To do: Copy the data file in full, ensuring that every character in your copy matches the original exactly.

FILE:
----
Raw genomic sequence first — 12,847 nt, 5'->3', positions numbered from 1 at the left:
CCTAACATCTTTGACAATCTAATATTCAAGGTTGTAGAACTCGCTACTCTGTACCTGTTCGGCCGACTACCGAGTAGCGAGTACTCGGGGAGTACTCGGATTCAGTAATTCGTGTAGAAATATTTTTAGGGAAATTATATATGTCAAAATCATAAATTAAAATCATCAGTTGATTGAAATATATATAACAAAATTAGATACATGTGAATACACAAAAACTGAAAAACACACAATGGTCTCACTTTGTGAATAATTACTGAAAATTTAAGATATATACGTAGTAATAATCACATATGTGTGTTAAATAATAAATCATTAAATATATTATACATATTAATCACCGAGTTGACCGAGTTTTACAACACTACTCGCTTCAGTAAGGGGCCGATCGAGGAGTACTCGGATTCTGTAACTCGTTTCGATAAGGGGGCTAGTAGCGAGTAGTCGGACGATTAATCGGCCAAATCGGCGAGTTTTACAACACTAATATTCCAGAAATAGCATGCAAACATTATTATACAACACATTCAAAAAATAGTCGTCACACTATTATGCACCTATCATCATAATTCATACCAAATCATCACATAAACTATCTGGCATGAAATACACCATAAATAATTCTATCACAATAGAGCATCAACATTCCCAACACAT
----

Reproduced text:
Raw genomic sequence first — 12,847 nt, 5'->3', positions numbered from 1 at the left:
CCTAACATCTTTGACAATCTAATATTCAAGGTTGTAGAACTCGCTACTCTGTACCTGTTCGGCCGACTACCGAGTAGCGAGTACTCGGGGAGTACTCGGATTCAGTAATTCGTGTAGAAATATTTTTAGGGAAATTATATATGTCAAAATCATAAATTAAAATCATCAGTTGATTGAAATATATATAACAAAATTAGATACATGTGAATACACAAAAACTGAAAAACACACAATGGTCTCACTTTGTGAATAATTACTGAAAATTTAAGATATATACGTAGTAATAATCACATATGTGTGTTAAATAATAAATCATTAAATATATTATACATATTAATCACCGAGTTGACCGAGTTTTACAACACTACTCGCTTCAGTAAGGGGCCGATCGAGGAGTACTCGGATTCTGTAACTCGTTTCGATAAGGGGGCTAGTAGCGAGTAGTCGGACGATTAATCGGCCAAATCGGCGAGTTTTACAACACTAATATTCCAGAAATAGCATGCAAACATTATTATACAACACATTCAAAAAATAGTCGTCACACTATTATGCACCTATCATCATAATTCATACCAAATCATCACATAAACTATCTGGCATGAAATACACCATAAATAATTCTATCACAATAGAGCATCAACATTCCCAACACAT